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Calcium and Cardiac Function

author image Nadia Haris
Nadia Haris is a registered radiation therapist who has been writing about nutrition for more than six years. She is completing her Master of Science in nutrition with a focus on the dietary needs of oncology patients.
Calcium and Cardiac Function
Getting enough calcium from your diet is important for your heart health. Photo Credit: Shaiith/iStock/Getty Images

Calcium is elemental in building bones, but this mineral also has a connection to the heart beat. The cardiac muscle keeps the heart pumping at an average rate of 70 beats per minute. The heart must contract and relax more than 100,000 times a day. The mineral calcium is critical in triggering timely and strong enough contractions in the cardiac muscle to circulate blood throughout the body.

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Calcium and Cardiac Muscle

The heart is formed from specialized muscle cells called cardiomyocytes that work automatically without skipping a single beat. Like other muscles, the cardiac muscles require calcium to contract and squeeze blood out of the heart and into the arteries. Calcium flows into the muscle cells through tiny channels and works as a switch that allows each heart muscle fiber to slide past each other and shorten to contract. At the end of each contraction, calcium flows out of the channels to allow the muscles to relax and lengthen again.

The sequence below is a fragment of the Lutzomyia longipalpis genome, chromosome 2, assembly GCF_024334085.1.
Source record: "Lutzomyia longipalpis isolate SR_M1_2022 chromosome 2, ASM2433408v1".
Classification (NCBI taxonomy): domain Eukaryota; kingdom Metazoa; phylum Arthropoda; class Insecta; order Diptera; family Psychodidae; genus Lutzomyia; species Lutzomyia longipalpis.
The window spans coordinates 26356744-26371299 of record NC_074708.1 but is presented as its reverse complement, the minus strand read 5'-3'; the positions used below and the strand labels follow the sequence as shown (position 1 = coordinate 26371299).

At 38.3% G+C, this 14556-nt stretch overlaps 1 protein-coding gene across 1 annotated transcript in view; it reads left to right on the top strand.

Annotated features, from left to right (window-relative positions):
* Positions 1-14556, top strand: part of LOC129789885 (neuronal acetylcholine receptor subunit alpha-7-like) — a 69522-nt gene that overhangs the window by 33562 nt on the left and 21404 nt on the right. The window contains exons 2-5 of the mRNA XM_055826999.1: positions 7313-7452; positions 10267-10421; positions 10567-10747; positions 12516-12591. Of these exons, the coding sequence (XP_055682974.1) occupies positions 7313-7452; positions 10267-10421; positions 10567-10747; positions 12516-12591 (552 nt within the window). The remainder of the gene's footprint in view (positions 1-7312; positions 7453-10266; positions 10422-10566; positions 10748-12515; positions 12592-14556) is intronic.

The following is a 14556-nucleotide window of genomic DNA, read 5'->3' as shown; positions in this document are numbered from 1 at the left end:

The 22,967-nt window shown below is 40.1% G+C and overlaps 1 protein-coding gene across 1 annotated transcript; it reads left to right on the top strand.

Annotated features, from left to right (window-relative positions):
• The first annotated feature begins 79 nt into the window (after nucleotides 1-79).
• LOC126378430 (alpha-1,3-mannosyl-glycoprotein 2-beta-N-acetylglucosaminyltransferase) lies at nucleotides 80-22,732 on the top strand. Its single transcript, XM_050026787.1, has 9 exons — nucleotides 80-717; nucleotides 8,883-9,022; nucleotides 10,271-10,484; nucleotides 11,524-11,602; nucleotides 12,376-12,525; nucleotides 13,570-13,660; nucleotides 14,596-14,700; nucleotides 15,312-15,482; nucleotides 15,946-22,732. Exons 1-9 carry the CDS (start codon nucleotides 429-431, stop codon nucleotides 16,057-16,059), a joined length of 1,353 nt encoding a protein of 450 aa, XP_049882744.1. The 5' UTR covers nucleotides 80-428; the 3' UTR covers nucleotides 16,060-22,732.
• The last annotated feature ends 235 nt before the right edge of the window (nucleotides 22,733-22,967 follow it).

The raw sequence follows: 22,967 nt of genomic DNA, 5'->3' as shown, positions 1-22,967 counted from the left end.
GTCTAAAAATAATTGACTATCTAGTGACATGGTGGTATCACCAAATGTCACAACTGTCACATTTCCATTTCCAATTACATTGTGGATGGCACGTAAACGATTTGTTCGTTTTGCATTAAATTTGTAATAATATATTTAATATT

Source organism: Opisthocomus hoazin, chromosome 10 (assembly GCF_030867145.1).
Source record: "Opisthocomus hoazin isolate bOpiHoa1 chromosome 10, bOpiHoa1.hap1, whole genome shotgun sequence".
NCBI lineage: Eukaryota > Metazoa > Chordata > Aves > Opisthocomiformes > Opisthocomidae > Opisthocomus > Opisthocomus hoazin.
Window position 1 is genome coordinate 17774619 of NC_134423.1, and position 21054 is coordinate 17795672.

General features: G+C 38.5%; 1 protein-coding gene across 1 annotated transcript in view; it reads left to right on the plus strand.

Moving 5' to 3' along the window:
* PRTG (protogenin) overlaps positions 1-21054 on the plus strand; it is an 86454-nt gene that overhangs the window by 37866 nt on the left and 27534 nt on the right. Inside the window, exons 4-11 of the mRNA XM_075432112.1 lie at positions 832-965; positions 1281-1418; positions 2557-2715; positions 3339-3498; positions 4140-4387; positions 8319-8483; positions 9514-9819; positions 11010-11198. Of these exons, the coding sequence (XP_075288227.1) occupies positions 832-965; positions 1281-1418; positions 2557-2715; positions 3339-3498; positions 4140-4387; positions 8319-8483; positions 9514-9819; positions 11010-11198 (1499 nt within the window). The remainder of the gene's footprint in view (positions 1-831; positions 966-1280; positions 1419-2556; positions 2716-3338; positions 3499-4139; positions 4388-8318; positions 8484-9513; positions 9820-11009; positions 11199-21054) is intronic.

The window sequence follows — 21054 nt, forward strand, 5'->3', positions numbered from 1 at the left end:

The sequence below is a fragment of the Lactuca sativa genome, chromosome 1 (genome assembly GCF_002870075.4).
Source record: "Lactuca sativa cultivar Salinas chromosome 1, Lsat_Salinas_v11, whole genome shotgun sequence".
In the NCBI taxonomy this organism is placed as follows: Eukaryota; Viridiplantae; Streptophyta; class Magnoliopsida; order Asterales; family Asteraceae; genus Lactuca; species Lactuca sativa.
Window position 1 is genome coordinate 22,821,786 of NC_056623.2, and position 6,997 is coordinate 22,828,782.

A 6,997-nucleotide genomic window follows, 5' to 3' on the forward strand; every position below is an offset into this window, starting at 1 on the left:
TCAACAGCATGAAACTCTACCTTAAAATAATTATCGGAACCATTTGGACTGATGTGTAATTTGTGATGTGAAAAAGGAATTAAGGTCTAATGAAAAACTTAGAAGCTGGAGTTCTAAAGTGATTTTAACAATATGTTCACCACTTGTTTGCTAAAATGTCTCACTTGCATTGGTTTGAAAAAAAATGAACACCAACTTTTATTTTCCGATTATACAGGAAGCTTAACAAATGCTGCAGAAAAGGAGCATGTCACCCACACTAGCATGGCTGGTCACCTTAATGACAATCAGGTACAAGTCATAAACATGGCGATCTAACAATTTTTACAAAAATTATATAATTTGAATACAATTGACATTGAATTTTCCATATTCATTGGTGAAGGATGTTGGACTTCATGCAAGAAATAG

The Recommended Daily Dose

The American Heart Association recommends eating a balanced diet to get enough calcium. Eat rich sources of this mineral such as spinach, kale, broccoli and other vegetable greens, legumes, soybean products and low-fat dairy products. Men should get 1,000 to 1,200 milligrams per day while women need between 1,000 to 1,300 milligrams of calcium every day.

Excess Calcium Effects

A review published in the "Journal of Biomedical Science" notes that too much calcium can cause abnormalities in your heart muscles. This can lead to excessively forceful or tight contractions of your heart and cause an irregular heartbeat -- arrhythmia and fast heart rate. A calcium overload can also cause high blood pressure, chest pain -- angina -- and contribute to heart failure.

Medications That Affect Calcium

As their name suggests, calcium-channel blockers are prescription medications that work by limiting how much calcium gets into your heart muscles. They are used to treat a variety of heart conditions including angina and high blood pressure by reducing the force and rate of each heartbeat. Calcium-channel blockers cause the heart muscles to relax and reduce the pressure of blood flow in your arteries.

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